Students and researchers at Aalborg University Business School (AAUBS) explore approaches, methods, and techniques from data science and machine learning to generate data-driven insights to help the missions of UNESCO, OECD and other organisations.
Data science and machine learning skills are part of many business processes, from recommender systems embedded in smartphones and apps that most people use daily to machine learning algorithms automating processes in public sector administrations. According to Roman Jurowetzki, Associate Professor at Aalborg University Business School, these examples from business and industry can be and are used by students.
“We see the best learning outcomes when students get the chance to work with real data, even though that is much more challenging than working with pre-defined cases and curated datasets”, says Roman Jurowetzki, Associate Professor at AAUBS.
With his colleague Daniel Hain, Roman Jurowetzki has been running the Social Data Science specialisation semester at AAUBS since 2018. The semester has gained popularity among students ever since. Starting in September 2022, AAUBS launched a full master’s degree (MSc.) in Business Data Science to allow students to obtain an even more streamlined profile within the field.
“Our students have always been collaborating with companies and public sector actors, but since 2021 we have a stronger focus on building collaborations with organisations that work with societal and environmental and other global challenges”, says Roman Jurowetzki. He adds that the students are motivated by the feeling that the cases they work with are making a difference.
Contributing to UNESCO policies
Roman Jurowetzki and Daniel Hain are in charge of the AI:Growth Lab at AAUBS, which is a space dedicated to projects focusing on business value creation from data-driven applications such as data-driven decision-making, machine learning, and artificial intelligence (AI) systems. The lab bridges business understanding and AI technology expertise to support value creation through sustainable and ethical usage of machine learning and AI technologies.
The AI:Growth lab has been working with the Social Science and Humanities division of UNESCO on technology mapping within the field of Neurotechnology. Insights are used to inform high-level policy-making and regulation. This partnership also led to the development of project ideas with UNESCO’s Sports and Anti-Doping Section.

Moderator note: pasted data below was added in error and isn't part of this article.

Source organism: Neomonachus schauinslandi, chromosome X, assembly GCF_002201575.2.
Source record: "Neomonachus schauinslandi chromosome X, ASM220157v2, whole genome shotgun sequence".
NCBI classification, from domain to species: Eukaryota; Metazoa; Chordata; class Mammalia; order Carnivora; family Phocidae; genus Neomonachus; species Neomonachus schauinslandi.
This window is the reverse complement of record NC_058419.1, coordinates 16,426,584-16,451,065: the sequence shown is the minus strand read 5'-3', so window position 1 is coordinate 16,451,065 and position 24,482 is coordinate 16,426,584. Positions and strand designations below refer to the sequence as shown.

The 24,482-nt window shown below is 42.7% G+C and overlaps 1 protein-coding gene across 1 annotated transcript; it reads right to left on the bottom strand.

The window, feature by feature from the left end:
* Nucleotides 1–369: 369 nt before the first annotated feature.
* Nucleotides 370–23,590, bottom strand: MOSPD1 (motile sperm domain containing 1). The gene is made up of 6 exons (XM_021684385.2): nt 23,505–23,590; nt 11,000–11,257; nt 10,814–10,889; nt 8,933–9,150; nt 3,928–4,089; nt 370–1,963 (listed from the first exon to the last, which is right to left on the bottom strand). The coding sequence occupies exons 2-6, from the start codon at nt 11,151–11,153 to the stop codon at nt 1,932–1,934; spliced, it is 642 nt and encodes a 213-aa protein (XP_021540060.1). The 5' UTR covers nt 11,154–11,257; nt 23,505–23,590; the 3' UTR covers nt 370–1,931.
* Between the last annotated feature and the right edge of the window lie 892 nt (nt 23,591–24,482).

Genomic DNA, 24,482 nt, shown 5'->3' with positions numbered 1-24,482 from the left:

Students will deploy machine learning and natural language processing techniques to generate insights on the state of sports education worldwide, its impact on educational equality, and policy measures facilitating positive developments. This is closely linked to UNESCO’s Sport for Life programme and will involve several selected student groups and thesis students working on this project under the supervision of AI:Growth and UNESCO experts starting in fall 2022.
Commenting on the collaboration between UNESCO and AAUBS, Mariagrazia Squicciarini, Chief, Executive Office in the Social and Human Sciences Sector at UNESCO, states:
“Roman Jurowetzki and Daniel Hain have done an amazing job in relation to the UNESCO neurotechnology project. The AI techniques they devised and implemented in the project were very useful and relevant”.
Participation in OECD Policy Hackathon
In May 2022, AAUBS was represented with a student team at the OECD Policy Hackathon along with teams from elite institutions around the world, including the University of Tokyo, Korea Advanced Institute of Science and Technology, Georgia Tech (USA) and Fraunhofer Institute (Germany).
The AAUBS team was tasked with identifying policy goals and approaches that reflect a novel co-creation approach for research and innovation, as opposed to the traditional knowledge-transfer approach. “We are very proud seeing our students competing in hackathons and online competitions”, Roman Jurowetzki explains.
The students’ work directly informed the OECD Science Technology and Innovation division and participating EU policymakers to use modern data science techniques to monitor policy trends and assess the impact of policy initiatives. It also set the stage and spurred interest for future collaborative work on these topics.
Sirinant Khunakornbodintr from the AAUBS student team states:
“It was my first time working on text mining and tackling policy problems. The project was quite challenging but also exciting. We have learned a variety of possible data mining techniques from each other and other teams, as well as how to extract meaningful policy recommendations from the data. For those whose would like to have an experience working closely with the OECD policymakers, the OECD Hackathon is the place”.
Ensuring safe childbirth for women and newborns
Another developing collaboration is with the Maternity Foundation maternity.dk, which works to ensure safe childbirth for women and newborns around the globe. The foundation contacted AAUBS in spring 2022 and Roman Jurowetzki and his colleagues at AAUBS are currently looking into data extracts from the foundation’s Safe Delivery App, used by midwives and nurses in many countries in the Global South.
The Safe Delivery App can improve the skills, knowledge, and confidence of these health professionals, whether as part of pre-service education or on-the-job training. With over 230,000 downloads, it has a broad user base. The hope is that AAUBS Data Science students can help integrate machine learning and AI techniques to make the app even more efficient in delivering the right content to users.
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